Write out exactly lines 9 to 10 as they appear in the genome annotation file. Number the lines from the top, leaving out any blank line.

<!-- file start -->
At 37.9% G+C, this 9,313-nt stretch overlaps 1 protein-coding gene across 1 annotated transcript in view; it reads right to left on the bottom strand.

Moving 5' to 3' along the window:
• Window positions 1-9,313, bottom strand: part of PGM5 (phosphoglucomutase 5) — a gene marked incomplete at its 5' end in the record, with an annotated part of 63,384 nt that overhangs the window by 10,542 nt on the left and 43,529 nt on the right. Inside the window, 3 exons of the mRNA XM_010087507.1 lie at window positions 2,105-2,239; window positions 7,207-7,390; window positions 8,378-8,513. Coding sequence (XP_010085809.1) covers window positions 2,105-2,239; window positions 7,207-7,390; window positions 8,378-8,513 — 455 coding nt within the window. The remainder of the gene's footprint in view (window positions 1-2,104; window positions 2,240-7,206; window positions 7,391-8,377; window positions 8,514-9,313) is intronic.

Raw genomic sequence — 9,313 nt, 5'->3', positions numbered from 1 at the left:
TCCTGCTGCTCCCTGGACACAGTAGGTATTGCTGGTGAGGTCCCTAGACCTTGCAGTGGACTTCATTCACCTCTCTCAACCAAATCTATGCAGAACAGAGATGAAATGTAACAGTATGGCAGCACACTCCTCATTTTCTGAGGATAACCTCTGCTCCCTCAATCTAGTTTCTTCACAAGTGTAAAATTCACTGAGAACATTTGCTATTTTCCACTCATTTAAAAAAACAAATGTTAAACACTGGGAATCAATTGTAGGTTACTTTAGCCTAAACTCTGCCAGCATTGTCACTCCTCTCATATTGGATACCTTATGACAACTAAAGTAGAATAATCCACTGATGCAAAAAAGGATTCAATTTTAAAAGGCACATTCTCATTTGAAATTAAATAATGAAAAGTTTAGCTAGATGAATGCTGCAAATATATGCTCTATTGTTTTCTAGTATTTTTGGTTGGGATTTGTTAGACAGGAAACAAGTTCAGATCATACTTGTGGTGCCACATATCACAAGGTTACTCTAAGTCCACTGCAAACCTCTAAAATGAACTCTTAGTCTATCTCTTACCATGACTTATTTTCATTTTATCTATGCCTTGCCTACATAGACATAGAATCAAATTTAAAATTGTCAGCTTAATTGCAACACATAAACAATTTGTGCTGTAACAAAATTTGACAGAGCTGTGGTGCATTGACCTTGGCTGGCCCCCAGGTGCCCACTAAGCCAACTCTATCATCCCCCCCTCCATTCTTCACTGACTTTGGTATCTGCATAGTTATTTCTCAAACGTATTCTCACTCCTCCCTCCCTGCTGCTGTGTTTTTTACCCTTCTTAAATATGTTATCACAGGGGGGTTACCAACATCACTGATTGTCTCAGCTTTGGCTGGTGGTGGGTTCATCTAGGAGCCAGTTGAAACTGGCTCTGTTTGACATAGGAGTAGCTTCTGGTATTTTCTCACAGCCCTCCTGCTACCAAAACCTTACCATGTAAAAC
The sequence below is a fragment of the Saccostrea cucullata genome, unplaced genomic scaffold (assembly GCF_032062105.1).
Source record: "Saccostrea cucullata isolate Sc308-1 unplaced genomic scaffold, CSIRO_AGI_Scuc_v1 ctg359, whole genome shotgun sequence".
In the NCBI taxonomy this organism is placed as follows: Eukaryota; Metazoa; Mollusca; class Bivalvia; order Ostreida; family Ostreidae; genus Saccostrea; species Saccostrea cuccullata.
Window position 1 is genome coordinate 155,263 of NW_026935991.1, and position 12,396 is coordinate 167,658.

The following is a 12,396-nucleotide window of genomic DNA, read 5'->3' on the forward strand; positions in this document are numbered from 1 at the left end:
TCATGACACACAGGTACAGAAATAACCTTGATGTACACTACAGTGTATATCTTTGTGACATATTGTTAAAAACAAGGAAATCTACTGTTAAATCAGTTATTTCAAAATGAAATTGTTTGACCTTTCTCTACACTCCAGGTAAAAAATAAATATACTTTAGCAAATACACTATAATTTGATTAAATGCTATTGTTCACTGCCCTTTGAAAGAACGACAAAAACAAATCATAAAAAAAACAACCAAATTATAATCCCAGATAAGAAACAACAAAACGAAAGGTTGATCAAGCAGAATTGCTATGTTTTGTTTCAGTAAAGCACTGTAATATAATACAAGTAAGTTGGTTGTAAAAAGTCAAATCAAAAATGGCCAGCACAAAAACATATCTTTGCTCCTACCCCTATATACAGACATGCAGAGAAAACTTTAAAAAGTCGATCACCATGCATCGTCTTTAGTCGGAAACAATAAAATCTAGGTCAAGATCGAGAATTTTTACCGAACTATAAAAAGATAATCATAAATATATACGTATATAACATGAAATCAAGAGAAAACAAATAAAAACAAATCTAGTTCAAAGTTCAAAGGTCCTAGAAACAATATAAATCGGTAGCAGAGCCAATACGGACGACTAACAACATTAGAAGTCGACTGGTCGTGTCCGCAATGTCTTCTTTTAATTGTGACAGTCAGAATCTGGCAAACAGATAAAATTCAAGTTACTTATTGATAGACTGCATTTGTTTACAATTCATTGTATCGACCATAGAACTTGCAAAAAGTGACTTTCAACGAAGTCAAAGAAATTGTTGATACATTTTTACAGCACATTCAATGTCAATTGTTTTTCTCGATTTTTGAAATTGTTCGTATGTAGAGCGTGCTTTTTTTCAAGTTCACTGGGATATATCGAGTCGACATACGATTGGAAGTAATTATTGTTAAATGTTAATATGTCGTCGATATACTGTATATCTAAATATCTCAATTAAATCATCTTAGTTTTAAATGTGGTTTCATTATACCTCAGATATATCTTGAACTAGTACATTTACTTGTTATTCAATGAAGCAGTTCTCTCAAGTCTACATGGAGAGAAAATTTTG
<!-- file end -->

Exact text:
Window position 1 is genome coordinate 155,263 of NW_026935991.1, and position 12,396 is coordinate 167,658.

The following is a 12,396-nucleotide window of genomic DNA, read 5'->3' on the forward strand; positions in this document are numbered from 1 at the left end: